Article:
-- LandSpeed Louise
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MAYOMAN
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« Reply #70 on: March 26, 2011, 09:14:05 AM »

Louise,
I don’t understand why you suddenly, out of the blue, decided to attack me here. First, you were never involved in the WLSR project. You really knew nothing about the WLSR until I contacted you in 2008 about partnering my book project. Second, I don’t recall ever claiming to be THE designer of The Blue Flame World Land Speed Record (WLSR) vehicle.

Reaction Dynamics, Inc was the designer and builder of the car. It says so right on the side of the car. Have you ever even seen the car? Ray, Pete, and I were Reaction Dynamics, Inc. What does that make me?

Rae Gabelich was never involved in the WLSR project and only met Gary several years after the WLSR, so she knows nothing, and has nothing to contribute to the conversation. Even so, Gary was the hired driver (actually our third choice) and had little knowledge himself of the total project beyond his brave and skillful driving on the salt flats.

Ray Dausman worked with me at the very beginning of the WLSR journey, but he bailed out of the project a year before we set the WLSR, and before we were done building the car. So, he never even saw the car completed, tested, or raced on the salt flats.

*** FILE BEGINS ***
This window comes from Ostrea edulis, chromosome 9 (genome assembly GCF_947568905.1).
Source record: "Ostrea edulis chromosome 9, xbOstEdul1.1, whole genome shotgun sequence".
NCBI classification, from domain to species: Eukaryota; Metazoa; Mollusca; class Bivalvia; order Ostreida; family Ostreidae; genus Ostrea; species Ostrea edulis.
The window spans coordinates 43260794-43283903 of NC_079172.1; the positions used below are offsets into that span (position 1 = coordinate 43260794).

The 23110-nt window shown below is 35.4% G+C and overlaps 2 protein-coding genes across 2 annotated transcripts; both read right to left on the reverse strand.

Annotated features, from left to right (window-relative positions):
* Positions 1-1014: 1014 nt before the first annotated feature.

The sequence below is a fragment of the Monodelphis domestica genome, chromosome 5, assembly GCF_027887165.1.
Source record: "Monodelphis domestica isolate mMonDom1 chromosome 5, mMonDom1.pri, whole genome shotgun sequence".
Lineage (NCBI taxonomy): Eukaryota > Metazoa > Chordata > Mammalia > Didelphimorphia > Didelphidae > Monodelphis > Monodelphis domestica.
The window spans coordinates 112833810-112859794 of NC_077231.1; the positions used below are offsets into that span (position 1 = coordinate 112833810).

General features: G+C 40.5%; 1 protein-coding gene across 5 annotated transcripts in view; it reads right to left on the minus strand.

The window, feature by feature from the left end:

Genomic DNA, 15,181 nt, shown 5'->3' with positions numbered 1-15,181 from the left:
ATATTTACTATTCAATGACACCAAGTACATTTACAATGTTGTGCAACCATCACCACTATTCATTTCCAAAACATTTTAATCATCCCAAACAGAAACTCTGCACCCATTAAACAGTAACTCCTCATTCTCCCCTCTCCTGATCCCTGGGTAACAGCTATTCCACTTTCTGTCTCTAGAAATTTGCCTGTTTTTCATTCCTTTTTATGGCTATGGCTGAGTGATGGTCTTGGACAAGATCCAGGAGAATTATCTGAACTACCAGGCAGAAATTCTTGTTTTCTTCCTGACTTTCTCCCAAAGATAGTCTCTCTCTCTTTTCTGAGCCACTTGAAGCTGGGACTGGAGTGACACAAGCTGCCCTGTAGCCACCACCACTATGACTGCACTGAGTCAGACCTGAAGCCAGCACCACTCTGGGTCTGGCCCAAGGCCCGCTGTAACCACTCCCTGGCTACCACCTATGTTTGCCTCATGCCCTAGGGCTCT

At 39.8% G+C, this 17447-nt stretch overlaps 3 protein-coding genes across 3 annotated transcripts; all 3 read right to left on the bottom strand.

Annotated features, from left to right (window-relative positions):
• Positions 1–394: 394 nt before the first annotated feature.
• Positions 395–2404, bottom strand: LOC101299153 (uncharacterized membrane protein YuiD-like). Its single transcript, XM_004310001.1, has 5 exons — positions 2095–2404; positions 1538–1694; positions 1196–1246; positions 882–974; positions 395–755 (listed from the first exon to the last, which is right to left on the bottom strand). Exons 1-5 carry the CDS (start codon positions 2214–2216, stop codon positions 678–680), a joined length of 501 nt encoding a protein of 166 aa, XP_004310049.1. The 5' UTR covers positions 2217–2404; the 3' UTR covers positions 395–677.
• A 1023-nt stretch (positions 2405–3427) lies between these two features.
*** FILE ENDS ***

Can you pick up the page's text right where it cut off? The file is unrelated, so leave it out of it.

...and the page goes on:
Pete Farnsworth joined our project at phase two, building the dragster prototype. So he wasn’t there at the beginning conceptual stage and rocket design and testing, but he did fantastic work on managing the WLSR fabrication and construction. He also was a key member of the Reaction Dynamics WLSR team on the salt flats.

PR guy and sponsor guy? Maybe, but certainly much more.

Researched rocket design options and worked out the 25 pound thrust hydrogen peroxide rocket design and performance calculations with Ray.
Drew the working drawings for building the 25 pound thrust rocket.
Machined the stainless steel parts for the 25 pound thrust rocket.
Ray and I developed the Samarium Oxide coating process for the silver catalyst and assembled the 25 pound thrust rocket motor.
Ray and I built the rocket motor test stand.
We tested it behind my friend’s home in Blue Island, Ray Muller.
Ray Muller was part of the (former Tucson) Speed Sport drag race group (with Joe Bush and Don Maynard), building several dragsters. He originally was to be our prototype rocket dragster builder, before I later asked Pete to join us.
My bathroom scale and my 16mm camera provided the test instrumentation and recording.
I brought Pete on board later, showing my rocket test films and ideas for the rocket dragster.
Ray and I designed the 2500 pound thrust dragster rocket together.
I drew the working drawings for building the 2500 pound thrust dragster rocket.
I machined some of the stainless steel parts for the rocket and arranged for machining and welding the larger parts at IIT Research Institute – as well as the spun stainless nozzle.
Ray and I applied the Samarium Oxide coating on the silver catalyst and assembled the rocket.
I designed the rocket dragster chassis which Pete built. We collaborated on the design details, Pete doing almost all the fabrication.